New automotive casting objectives highlight the deficiencies in standard tooling materials, but an alternative promises quality, lower cost, longer tool life, and more
Excerpt from the Foundry Management & Technology November 2019 article
The difficulties of casting high-volume automotive parts are well established, and those issues become more critical in production of critically engineered parts, such as the increasing volume of parts produced by high-pressure die casting (HPDC.) Three experts in hot-work production addressed the issues recently in a white paper for Uddeholm AB's newly developed Uddeholm Dievar 25 Joules tool steel for die manufacturing. It gives "the perfect balance between toughness and heat-checking" for HPDC, and other applications, they claim.
Most dies used by foundries, diecasters, and OEMs are formed in AISI H13 or H11, but the Uddeholm experts raise the concern that the die-related problems of HPDC powertrain and transmission castings have not changed in decades, and may be more acute with the advent of production for hybrid and electric vehicle castings.
Four main failures in HPDC dies are identified: erosion, soldering, heat checking and gross cracking, and the most common of these is "heat checking" — thermal fatigue that leads to material cracking. It is just as common for HPDC of structural and e-mobility castings as for more standard automotive parts, but heat checking may occur sooner and more severely in automotive structural casting than for more traditional castings. "Often a die made in H13 for powertrain parts has to last around 80,000-150,000 shots (depending on design and press), but for structural parts this can be under 75,000 shots," they noted.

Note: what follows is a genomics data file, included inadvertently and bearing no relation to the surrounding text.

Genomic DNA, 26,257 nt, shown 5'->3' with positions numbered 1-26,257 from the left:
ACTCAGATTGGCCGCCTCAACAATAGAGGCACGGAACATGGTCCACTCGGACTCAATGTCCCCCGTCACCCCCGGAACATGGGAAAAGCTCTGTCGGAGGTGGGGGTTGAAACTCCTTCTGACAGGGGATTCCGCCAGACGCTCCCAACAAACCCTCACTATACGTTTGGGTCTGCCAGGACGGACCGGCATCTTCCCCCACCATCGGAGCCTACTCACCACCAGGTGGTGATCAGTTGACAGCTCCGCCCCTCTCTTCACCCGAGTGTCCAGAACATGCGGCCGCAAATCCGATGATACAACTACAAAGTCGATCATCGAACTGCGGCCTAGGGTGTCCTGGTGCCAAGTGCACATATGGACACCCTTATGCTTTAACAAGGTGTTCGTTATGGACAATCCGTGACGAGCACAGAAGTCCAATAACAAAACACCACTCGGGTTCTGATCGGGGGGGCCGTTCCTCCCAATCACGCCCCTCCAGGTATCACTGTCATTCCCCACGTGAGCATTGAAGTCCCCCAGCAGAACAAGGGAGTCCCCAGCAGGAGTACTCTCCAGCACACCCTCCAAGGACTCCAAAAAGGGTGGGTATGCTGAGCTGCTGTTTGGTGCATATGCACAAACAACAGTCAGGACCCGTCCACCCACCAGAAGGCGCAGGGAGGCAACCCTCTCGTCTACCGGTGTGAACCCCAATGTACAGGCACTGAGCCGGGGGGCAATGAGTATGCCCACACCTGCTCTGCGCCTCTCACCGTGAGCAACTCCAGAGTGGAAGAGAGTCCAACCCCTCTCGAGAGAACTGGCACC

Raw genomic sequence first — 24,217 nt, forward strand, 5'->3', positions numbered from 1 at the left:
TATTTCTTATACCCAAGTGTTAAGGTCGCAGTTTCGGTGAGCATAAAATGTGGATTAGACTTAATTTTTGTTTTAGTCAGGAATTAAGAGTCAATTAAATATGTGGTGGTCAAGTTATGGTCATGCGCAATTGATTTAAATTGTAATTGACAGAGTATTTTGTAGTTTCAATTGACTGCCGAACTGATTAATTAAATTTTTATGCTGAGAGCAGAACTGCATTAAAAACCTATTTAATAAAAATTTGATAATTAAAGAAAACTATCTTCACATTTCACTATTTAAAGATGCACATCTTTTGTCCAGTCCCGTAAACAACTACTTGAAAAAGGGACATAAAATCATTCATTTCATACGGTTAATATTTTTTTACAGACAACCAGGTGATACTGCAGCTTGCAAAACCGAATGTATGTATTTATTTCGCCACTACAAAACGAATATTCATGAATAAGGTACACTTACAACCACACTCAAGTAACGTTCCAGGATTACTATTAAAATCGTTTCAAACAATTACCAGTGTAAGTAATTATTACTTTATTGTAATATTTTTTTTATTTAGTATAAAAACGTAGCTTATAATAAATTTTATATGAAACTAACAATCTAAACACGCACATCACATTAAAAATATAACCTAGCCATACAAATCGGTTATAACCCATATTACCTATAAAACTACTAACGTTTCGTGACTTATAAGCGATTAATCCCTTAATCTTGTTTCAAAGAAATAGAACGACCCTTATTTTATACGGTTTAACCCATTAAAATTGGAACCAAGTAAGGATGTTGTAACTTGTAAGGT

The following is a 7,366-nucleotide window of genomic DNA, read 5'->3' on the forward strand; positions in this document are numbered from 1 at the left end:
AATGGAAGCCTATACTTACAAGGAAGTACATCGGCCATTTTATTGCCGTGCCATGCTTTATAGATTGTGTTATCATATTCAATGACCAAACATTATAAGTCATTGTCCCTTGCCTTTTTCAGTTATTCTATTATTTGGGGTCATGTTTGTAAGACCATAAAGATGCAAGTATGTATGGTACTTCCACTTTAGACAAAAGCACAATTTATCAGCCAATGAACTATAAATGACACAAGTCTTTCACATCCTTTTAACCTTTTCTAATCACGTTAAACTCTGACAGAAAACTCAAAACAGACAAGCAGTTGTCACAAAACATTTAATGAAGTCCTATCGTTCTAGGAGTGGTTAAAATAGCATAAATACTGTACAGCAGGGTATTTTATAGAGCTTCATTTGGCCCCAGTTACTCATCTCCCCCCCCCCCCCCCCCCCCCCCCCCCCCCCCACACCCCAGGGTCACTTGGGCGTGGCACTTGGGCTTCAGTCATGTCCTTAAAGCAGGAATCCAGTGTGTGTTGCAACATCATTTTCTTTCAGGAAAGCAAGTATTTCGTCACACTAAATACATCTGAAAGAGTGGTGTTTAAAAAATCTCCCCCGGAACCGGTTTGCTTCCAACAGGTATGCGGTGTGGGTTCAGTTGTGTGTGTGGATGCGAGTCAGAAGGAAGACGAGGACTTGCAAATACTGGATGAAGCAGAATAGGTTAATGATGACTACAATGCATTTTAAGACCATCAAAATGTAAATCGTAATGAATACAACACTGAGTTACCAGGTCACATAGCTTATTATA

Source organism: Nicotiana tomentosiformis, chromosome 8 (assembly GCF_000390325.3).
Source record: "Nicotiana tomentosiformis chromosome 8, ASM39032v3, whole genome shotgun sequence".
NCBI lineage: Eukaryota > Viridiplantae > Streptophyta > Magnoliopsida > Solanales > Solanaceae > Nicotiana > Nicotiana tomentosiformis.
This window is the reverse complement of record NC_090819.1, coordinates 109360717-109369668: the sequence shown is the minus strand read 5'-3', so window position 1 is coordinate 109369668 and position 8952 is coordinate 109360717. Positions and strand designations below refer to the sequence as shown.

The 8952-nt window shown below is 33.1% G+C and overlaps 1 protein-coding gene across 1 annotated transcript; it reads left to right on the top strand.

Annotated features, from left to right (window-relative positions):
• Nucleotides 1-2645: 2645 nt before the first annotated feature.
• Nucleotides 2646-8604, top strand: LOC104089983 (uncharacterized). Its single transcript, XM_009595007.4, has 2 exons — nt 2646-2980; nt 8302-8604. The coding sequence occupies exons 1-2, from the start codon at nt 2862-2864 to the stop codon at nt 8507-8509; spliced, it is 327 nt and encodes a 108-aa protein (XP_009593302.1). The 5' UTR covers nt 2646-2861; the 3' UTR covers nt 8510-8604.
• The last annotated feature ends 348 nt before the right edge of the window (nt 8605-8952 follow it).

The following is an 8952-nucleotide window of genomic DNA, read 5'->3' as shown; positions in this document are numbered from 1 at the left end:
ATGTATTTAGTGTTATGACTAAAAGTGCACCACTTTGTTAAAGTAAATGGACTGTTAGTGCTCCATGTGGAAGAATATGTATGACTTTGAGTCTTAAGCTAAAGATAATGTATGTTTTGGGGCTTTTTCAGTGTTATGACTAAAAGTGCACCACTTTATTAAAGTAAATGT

For example, some shock-tower dies may last fewer than 30,000 shots due to their design, complex geometry, and how they are used in operation. Some will crack prematurely if the die is used improperly, in addition to the die material being insufficient to the task. Poor die performance is a concern for all structural parts, which show increasingly complex designs and push die materials to their performance limit.
In an example demonstrating their point, the Uddeholm experts described a longitudinal bridge part and die involving a very large surface area with many thin and thick sections. Quality and performance of the finished castings underscore the importance of the injection process to avoid porosity and other internal defects. So, gate speeds often are high to fill the die as fast as possible and a typical structural part die may have many more gates than the traditional powertrain die. And so, extra heat is generated in the gates. This combined with the general heating and cooling of the casting cycle along with spraying of the die, induces high levels of thermal fatigue (i.e., heat checking). Cracks in the die may be a cause of reduced casting reliability.
Another trend influencing the performance of die materials is larger casting designs, which involve larger presses and larger tooling inserts. Larger dies increase the risk of cracking. The die steel material must address the main problem of heat checking but also must be very durable and ductile in operation.
Greater temperature differences coupled with full production will increase thermal fatigue and reduce die life. The heat-checking pattern on a die surface will mark the castings, reducing casting appearance and performance.